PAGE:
A majority of the circuits, including the First, Second, Fifth, Seventh, Eleventh, and D.C. Circuits, have generally adopted a per se rule that an appeal of a sale order is automatically mooted if the closing of the sale is not stayed pending appeal. See Ginther v. Ginther Trusts (In re Ginther Trusts), 238 F.3d 686 (5th Cir. 2001); U.S. v. Salerno, 932 F.2d 117 (2d Cir. 1991); In re Stadium Mgmt. Corp., 895 F.2d 845 (1st Cir. 1990); In re Charter Co., 829 F.2d 1054 (11th Cir. 1987); In re Sax, 796 F.2d 994 (7th Cir. 1986); In re Magwood, 785 F.2d 1077 (D.C. Cir. 1986). These courts have based the per se rule on the language of section 363(m) and the associated public policy considerations—in particular, maximizing value by protecting the finality of bankruptcy sales. See Salerno, 932 F.2d at 123 (discussing the public policy behind the finality of bankruptcy sales); Stadium Mgmt., 895 F.2d at 847 (same); Sax, 796 F.2d at 998 (same).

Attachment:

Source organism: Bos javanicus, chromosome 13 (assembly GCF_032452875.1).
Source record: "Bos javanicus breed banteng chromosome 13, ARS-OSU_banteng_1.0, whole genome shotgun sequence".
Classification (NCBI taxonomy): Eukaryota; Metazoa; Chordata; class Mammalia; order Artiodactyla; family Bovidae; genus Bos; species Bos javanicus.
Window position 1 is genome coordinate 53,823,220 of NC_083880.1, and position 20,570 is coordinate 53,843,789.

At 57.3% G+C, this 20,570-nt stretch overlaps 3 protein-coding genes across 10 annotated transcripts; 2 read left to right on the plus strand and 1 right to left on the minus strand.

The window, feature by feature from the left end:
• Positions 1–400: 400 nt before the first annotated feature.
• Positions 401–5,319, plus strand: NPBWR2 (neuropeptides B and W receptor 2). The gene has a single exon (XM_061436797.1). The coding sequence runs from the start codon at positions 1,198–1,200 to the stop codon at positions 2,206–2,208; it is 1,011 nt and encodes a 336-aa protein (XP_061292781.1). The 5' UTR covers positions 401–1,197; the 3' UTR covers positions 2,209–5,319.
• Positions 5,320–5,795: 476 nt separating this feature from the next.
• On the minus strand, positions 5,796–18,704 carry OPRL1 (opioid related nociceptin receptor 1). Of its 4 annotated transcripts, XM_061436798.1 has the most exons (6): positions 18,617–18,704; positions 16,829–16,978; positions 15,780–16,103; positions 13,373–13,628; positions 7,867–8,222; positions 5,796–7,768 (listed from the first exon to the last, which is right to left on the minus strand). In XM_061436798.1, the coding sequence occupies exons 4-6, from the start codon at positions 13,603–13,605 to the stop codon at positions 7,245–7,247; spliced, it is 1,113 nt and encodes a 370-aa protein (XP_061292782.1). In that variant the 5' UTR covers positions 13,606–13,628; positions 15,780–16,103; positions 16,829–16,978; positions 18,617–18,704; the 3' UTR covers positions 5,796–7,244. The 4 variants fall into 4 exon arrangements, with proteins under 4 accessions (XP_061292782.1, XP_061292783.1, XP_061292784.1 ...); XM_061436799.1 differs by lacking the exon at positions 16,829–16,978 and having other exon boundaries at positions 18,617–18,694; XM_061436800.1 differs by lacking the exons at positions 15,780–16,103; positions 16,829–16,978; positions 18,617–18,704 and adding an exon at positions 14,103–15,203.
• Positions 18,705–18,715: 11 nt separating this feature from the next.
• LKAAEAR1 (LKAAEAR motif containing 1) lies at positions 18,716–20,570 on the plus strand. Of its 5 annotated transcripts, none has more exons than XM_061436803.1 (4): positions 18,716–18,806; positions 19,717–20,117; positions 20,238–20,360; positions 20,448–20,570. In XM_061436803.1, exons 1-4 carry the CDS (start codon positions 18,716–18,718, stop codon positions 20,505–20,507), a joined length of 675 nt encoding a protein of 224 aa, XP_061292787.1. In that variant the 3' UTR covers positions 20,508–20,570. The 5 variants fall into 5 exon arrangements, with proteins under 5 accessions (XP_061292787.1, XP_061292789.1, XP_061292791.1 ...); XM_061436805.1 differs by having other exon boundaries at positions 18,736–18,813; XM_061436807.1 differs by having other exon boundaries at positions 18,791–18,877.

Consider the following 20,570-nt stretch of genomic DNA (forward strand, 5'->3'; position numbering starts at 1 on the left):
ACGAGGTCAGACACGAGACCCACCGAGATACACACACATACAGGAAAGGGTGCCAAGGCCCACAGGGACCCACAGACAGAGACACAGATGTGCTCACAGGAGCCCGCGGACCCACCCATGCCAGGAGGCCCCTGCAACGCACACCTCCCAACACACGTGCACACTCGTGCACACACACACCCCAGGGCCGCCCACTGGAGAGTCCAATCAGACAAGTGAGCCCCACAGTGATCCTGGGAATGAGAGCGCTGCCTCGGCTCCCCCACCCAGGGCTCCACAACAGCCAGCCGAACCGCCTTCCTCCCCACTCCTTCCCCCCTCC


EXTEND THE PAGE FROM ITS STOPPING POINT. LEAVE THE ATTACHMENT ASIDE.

The minority approach, adopted by the Third, Sixth, and Tenth Circuits, rejects the view that section 363(m) automatically moots an appeal. Instead, these courts have held that an appeal is not moot so long as it is possible to grant effective relief without impacting the validity of the sale. See Brown v. Ellmann (In re Brown), 851 F.3d 619 (6th Cir. 2017) (finding that parties alleging statutory mootness under section 363(m) must prove that the reviewing court is unable to grant effective relief); Krebs Chrysler-Plymouth, Inc. v. Valley Motors, 141 F.3d 490 (3d Cir. 1997) (holding that an appeal was moot under section 363(m) only after examining each remedy requested by the appellant and determining that each affected the validity of the sale); Osborn v. Duran Bank & Trust Co. (In re Osborn), 24 F.3d 1199 (10th Cir. 1994) (holding that an appeal of a sale order was not mooted by section 363(m) when under Texas state law a constructive trust could be imposed on the sale proceeds).
The Fifth Circuit revisited this issue in Davis.